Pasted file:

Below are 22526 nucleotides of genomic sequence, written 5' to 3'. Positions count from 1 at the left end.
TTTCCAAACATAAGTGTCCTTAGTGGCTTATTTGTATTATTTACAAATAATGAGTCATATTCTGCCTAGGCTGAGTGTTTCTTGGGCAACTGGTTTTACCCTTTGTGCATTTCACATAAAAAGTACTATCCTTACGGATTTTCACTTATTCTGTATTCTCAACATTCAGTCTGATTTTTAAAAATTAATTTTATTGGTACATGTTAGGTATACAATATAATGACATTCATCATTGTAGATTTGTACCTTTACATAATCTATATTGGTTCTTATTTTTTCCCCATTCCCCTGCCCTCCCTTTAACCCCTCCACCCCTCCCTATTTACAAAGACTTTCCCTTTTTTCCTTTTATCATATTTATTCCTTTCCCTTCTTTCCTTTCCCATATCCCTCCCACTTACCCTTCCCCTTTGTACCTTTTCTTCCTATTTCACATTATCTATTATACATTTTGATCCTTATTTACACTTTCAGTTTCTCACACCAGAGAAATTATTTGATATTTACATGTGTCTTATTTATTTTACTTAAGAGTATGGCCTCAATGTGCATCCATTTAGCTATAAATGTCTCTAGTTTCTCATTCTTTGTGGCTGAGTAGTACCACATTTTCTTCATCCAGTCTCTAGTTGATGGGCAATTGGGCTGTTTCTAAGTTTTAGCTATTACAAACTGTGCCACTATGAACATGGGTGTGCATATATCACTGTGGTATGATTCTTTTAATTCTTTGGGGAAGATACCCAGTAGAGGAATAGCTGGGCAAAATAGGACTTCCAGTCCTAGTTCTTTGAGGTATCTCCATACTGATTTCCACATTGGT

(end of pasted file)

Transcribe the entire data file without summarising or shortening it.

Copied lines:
Below are 22526 nucleotides of genomic sequence, written 5' to 3'. Positions count from 1 at the left end.
TTTCCAAACATAAGTGTCCTTAGTGGCTTATTTGTATTATTTACAAATAATGAGTCATATTCTGCCTAGGCTGAGTGTTTCTTGGGCAACTGGTTTTACCCTTTGTGCATTTCACATAAAAAGTACTATCCTTACGGATTTTCACTTATTCTGTATTCTCAACATTCAGTCTGATTTTTAAAAATTAATTTTATTGGTACATGTTAGGTATACAATATAATGACATTCATCATTGTAGATTTGTACCTTTACATAATCTATATTGGTTCTTATTTTTTCCCCATTCCCCTGCCCTCCCTTTAACCCCTCCACCCCTCCCTATTTACAAAGACTTTCCCTTTTTTCCTTTTATCATATTTATTCCTTTCCCTTCTTTCCTTTCCCATATCCCTCCCACTTACCCTTCCCCTTTGTACCTTTTCTTCCTATTTCACATTATCTATTATACATTTTGATCCTTATTTACACTTTCAGTTTCTCACACCAGAGAAATTATTTGATATTTACATGTGTCTTATTTATTTTACTTAAGAGTATGGCCTCAATGTGCATCCATTTAGCTATAAATGTCTCTAGTTTCTCATTCTTTGTGGCTGAGTAGTACCACATTTTCTTCATCCAGTCTCTAGTTGATGGGCAATTGGGCTGTTTCTAAGTTTTAGCTATTACAAACTGTGCCACTATGAACATGGGTGTGCATATATCACTGTGGTATGATTCTTTTAATTCTTTGGGGAAGATACCCAGTAGAGGAATAGCTGGGCAAAATAGGACTTCCAGTCCTAGTTCTTTGAGGTATCTCCATACTGATTTCCACATTGGT